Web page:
Predicting Teen Binge Drinking: a Test
Researchers claim they have created a test that can predict the likelihood that a teen will binge drink at the age of 16 by measuring life events, personality, and even brain structure.
According to a study published in the journal Nature, past work has established that a tendency to binge drink may in-part be genetic, especially in families with a history of alcohol abuse. However, the team argues that it is just as likely that this genetic vulnerability simply cultivates an environment that truly drives the likelihood of binge drinking.
It is important, they explain, to determine if environmental factors can heavily modify genetic predisposition to this unhealthy habit.
To determine this, the researchers analyzed data from a long-term European study called IMAGEN, which has recruited more than 2,000 teenagers at the age of 14.
According to the study, these participants had their brains analyzed using magnetic resonance imaging (MRI) each year since first entering the program - mapping brain structure and physiology. Surveys and interviews also provided data on personality, life history, cognitive abilities, and genetic background.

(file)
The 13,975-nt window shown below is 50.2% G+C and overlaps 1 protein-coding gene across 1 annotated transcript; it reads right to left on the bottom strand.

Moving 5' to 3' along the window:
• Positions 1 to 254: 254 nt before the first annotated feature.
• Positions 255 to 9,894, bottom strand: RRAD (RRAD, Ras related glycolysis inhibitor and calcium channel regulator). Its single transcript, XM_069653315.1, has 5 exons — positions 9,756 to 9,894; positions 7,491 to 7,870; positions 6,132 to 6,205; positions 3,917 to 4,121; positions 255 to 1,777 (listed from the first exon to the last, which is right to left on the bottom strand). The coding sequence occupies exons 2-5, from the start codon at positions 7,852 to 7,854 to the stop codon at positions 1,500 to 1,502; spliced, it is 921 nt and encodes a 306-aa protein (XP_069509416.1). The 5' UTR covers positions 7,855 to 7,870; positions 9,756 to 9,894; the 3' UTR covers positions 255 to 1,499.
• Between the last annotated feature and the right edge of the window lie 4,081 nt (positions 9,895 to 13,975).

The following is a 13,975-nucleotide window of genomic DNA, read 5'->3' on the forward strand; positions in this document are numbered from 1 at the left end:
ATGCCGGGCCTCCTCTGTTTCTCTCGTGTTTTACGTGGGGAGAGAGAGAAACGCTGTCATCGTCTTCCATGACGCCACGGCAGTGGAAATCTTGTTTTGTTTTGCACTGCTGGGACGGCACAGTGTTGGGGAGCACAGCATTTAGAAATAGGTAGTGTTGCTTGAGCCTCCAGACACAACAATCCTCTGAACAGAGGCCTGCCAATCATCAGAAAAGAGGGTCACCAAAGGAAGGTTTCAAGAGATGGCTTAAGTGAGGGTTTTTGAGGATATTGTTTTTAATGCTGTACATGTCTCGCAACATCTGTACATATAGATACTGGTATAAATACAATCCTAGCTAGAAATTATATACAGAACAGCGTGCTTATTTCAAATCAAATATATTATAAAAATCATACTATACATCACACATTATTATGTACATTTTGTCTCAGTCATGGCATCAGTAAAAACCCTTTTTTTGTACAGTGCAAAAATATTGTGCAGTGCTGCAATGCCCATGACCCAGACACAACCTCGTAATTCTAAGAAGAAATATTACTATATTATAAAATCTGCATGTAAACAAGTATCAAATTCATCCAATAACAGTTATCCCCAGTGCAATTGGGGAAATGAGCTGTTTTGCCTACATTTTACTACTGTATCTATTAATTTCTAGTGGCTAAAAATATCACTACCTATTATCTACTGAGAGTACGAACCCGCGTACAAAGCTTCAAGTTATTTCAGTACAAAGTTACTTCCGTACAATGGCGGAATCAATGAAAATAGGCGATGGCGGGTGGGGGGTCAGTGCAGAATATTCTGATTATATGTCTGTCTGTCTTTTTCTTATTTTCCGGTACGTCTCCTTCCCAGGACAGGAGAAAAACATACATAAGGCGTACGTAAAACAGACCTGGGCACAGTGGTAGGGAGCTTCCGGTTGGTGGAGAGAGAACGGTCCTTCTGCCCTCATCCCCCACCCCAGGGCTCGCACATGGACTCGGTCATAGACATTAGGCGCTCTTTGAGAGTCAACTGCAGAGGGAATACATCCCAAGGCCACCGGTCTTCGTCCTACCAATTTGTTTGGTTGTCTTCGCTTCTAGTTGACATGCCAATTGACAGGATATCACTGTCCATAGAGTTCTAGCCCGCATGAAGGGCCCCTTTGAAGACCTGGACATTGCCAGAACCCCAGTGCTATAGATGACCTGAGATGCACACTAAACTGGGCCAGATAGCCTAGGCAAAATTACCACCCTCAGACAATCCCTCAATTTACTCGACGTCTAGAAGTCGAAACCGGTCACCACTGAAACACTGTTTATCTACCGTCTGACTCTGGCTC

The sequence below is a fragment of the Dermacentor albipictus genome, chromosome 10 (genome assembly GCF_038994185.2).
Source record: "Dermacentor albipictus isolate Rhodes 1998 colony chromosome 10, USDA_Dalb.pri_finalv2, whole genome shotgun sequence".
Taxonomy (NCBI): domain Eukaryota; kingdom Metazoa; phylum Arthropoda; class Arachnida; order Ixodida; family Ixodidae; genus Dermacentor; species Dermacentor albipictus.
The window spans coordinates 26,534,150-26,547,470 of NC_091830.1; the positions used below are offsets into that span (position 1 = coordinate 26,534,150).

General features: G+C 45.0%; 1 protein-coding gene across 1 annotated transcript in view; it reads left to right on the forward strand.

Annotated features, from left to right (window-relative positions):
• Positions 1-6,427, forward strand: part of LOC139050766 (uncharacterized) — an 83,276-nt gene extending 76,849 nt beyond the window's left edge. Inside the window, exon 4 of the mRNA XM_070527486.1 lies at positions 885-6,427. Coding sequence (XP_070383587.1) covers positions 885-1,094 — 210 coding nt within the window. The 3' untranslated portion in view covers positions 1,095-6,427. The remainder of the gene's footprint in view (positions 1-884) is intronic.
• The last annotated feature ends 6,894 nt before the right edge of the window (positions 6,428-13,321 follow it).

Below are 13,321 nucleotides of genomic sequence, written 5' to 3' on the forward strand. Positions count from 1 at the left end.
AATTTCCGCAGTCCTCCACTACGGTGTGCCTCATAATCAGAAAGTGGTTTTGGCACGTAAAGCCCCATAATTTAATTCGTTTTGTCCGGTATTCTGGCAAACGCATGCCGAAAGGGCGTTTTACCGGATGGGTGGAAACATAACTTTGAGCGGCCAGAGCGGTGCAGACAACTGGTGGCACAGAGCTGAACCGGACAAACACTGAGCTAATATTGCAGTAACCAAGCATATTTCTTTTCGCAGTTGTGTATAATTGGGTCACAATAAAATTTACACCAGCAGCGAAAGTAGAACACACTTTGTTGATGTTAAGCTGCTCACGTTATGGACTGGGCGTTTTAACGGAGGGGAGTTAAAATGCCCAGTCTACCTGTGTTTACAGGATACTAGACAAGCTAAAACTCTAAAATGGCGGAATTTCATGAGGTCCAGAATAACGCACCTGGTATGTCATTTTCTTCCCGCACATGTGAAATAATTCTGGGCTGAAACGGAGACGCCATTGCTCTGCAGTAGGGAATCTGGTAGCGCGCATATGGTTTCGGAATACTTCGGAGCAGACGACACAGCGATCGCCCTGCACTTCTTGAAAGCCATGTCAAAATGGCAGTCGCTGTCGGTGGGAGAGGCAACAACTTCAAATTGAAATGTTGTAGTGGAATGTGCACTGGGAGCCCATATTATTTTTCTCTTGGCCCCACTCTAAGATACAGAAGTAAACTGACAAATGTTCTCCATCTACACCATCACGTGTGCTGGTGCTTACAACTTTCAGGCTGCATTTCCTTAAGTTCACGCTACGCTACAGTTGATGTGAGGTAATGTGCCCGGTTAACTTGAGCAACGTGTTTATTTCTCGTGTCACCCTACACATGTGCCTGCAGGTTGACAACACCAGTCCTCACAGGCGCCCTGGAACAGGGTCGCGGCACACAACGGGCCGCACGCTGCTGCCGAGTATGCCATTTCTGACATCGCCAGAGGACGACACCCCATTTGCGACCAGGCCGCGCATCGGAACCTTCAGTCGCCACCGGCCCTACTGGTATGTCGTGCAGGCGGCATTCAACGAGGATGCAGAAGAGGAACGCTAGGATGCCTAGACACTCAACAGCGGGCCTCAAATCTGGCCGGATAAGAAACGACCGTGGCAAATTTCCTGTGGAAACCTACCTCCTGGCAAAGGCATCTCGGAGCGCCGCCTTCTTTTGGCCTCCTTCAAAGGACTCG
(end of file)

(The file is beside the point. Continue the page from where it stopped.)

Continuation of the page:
The researchers quickly found that participants who involved themselves in binge drinking by the age of 16 more often had reduced grey matter, compared to non-binging participants. They also had greater activity in the frontal gyrus on average, indicating an increased response to receiving gratification.
"There's refining and sculpting of the brain, and most of the gray matter - the neurons and the connections between them, are getting smaller and the white matter is getting larger," senior author Hugh Garavan explained in a statement. "Kids with more immature brains - those that are still larger - are more likely to drink."
Ironically, "mature" life events, such a romantic and sexual relationships and negative experience at the age of 14 also led to a higher likelihood of binge drinking. Even rare instances of alcohol consumption at 14 led to the same result.
"We aimed to develop a 'gold standard' model for predicting teenage behavior that can be used as a benchmark for the development of simpler, widely applicable prediction models. This work will inform the development of specific early interventions in carriers of the risk profile to reduce the incidence of adolescent substance abuse," said co-author Gunter Schumann.
They now hope to use this same data to build models to predict the likelihood of other substance abuse.
The study was published in Nature on July 2.